Wild weather has become more common with climate change, the experts say, and homeowners can prepare for natural disasters by making home inventories — detailed lists of household belongings and their approximate value.
Making a home inventory can be easy: There are inexpensive or free services, apps and software.
"The format is not nearly as important as just having some kind of list," said Jeanne Salvatore of the New York-based Insurance Information Institute, a nonprofit that helps educate the public about insurance.
"Just going around your home with a pen and paper taking notes, or making a video with your smartphone of yourself walking around your home and describing the things around you, can make a world of difference when you need to make a claim."
And home inventories aren’t just for the rich.
"Regular people, whether they’re homeowners or renters, need home inventories way more than the wealthy, because they need the money more," Salvatore said. "People always say they don’t have a lot of stuff. But if you add up the cost of your bed, with your mattress, mattress cover, bed frame and maybe a few suits hanging in your closet, some high-tech items or small appliances, and your bike or golf clubs, it easily adds up to thousands of dollars. And you’re going to really depend on that money to get up and running again after a disaster."
The industry estimates that less than 40 percent of households have a detailed inventory of their belongings, and that having one might halve the time it takes to process a claim, or even mean the difference between being reimbursed for a loss or not.
Inventories also can help you determine whether you have enough insurance coverage. If you find your insurance doesn’t cover everything, a home inventory can facilitate applying for aid or deducting losses that aren’t reimbursed from your taxes in the event of a disaster, Salvatore said.
To put together a basic home inventory, just make a list of your belongings and their estimated value, and store it in a safe place.
Get in the habit of taking photos and saving receipts when buying valuable items. If you don’t have a receipt, a copy of a credit card bill is helpful, as are serial numbers and photos, or even notes about where an item was purchased.
Once you have a list, make two copies: Put one in a safety deposit box or other secure, off-site place, and send the other to a trusted friend in another part of the country.
While software programs are plentiful and free or inexpensive, there are advantages to hiring a home inventory company to get the job done — and the cost (generally between $500 and $800) can save thousands of dollars in potential losses.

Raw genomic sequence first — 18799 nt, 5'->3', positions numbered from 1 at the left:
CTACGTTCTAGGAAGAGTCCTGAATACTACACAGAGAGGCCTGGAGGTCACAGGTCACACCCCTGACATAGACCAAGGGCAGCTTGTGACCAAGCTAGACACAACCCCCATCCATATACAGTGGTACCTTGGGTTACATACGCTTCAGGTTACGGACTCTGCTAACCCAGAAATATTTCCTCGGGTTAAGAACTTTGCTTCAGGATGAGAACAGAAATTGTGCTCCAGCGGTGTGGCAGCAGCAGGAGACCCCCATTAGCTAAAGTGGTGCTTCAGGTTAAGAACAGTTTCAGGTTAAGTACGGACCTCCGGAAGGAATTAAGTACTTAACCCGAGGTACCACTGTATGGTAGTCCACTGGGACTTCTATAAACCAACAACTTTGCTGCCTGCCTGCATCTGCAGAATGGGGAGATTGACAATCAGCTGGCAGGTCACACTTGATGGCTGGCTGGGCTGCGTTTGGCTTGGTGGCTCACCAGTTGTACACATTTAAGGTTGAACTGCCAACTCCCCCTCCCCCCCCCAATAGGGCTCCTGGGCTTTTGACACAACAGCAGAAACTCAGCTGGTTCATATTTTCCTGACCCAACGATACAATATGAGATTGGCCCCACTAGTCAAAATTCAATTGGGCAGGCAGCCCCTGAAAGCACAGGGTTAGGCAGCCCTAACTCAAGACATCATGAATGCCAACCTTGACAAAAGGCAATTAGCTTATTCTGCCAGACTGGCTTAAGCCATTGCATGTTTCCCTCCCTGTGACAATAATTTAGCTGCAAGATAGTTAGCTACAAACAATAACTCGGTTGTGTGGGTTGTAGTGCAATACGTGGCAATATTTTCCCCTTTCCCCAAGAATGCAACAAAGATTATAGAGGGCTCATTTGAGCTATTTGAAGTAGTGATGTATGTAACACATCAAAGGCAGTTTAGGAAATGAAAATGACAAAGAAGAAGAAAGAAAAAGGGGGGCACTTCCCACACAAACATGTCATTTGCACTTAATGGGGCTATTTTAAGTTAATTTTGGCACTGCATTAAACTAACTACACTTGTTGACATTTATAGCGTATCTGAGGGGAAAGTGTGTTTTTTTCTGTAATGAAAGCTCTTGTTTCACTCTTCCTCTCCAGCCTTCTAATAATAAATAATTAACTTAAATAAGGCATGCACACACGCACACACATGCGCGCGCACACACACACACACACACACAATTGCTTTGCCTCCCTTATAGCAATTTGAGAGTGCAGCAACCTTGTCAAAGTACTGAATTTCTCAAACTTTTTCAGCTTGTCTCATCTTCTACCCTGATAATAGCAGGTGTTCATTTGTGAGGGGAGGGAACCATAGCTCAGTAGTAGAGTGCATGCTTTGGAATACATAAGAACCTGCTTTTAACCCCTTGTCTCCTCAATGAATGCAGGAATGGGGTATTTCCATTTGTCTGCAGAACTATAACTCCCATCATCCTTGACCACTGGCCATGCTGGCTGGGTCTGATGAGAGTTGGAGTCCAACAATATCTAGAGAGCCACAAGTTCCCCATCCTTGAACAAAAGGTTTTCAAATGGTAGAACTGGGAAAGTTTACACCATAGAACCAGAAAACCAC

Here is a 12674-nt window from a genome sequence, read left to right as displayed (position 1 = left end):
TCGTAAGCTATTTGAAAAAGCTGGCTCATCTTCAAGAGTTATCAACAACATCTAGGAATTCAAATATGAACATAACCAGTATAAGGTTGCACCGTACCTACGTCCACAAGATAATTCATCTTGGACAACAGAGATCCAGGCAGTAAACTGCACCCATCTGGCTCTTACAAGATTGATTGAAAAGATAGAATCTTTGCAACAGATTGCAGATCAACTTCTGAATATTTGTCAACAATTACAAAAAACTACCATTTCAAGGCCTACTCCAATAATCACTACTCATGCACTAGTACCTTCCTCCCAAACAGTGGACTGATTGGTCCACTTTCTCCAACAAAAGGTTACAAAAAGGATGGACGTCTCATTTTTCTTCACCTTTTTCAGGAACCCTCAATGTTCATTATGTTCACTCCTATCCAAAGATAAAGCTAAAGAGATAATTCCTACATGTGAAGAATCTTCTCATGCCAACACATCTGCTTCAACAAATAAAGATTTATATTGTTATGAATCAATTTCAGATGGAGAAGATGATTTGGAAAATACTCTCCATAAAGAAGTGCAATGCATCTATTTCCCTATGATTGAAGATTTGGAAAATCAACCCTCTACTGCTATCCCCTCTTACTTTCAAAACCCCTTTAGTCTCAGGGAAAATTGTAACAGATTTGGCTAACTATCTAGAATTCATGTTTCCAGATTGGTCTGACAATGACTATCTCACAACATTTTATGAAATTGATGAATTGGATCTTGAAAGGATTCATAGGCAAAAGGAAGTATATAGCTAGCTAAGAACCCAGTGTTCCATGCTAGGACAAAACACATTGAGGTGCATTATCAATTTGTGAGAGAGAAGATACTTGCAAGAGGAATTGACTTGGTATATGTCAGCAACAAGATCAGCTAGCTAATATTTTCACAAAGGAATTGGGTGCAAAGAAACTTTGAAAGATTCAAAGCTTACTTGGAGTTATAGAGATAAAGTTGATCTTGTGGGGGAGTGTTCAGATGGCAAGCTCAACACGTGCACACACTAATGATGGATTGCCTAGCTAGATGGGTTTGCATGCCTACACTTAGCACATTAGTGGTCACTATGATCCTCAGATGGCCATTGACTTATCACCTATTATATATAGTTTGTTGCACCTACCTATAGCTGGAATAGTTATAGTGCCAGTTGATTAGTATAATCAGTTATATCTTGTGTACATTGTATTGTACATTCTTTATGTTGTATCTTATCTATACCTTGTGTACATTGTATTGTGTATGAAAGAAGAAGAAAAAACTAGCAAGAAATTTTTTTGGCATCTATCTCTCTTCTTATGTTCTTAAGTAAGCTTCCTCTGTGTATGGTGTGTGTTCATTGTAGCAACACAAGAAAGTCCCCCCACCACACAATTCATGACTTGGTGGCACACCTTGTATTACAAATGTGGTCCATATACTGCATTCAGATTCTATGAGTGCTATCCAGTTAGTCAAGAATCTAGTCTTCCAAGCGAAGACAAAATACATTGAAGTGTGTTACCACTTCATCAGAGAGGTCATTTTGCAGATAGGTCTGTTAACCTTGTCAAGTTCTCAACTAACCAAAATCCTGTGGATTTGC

"The benefit of having an experienced third party do the inventory is there’s no dispute of claim. There’s so much fraud out there, and having a third party eliminates that burden of proof that it’s not fraud," said Carrie Mitchell, founder of Colorado-based TWS Home Inventory, which has offices in New York and Florida.
She started her company after volunteering to help fire victims in Colorado Springs.
Know Your Stuff is a free phone application put out by the Insurance Information Institute, and a wide range of software and services is also available from insurance companies and independent home inventory companies.
While it’s helpful to include your insurance policy number and agent’s phone number on the list, it isn’t necessary to send the list to your insurance company unless you want to be sure you have adequate coverage.
Inventories take time to put together, but the whole family can get involved. Kids can do their own rooms, for example, photographing their computers, sporting goods and other belongings, Salvatore said.
"Most insurance companies don’t require receipts so much as just knowing you had a leather couch, what kind it was and what sort of condition it was in," said Scott Spencer, worldwide appraisal manager for Chubb Personal Insurance company.
Update your home inventory annually, he said: "If you do it at the same time every year, it’s easy to remember. I usually update mine around my birthday."
The most challenging areas are usually attics, basements, closets and other storage areas where things are stashed in boxes.
"Take a look at your garage and ask yourself what you’d want to claim if it went up in smoke. It might be as simple as detailing and photographing gardening and sporting equipment," said Salvatore.
The most commonly underestimated area is the wardrobe, Spencer said. Most people wear the same few outfits over and over again, but the value of everything in your closet can add up to a lot.
Also, be sure to include sentimental or irreplaceable items, such as art, he said. "Even if you can’t replace that $500 painting on your wall, documenting it will allow you to replace it with another $500 painting, as opposed to a poster. There are way more things than diamonds that have real value."
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Katherine Roth, Associated Press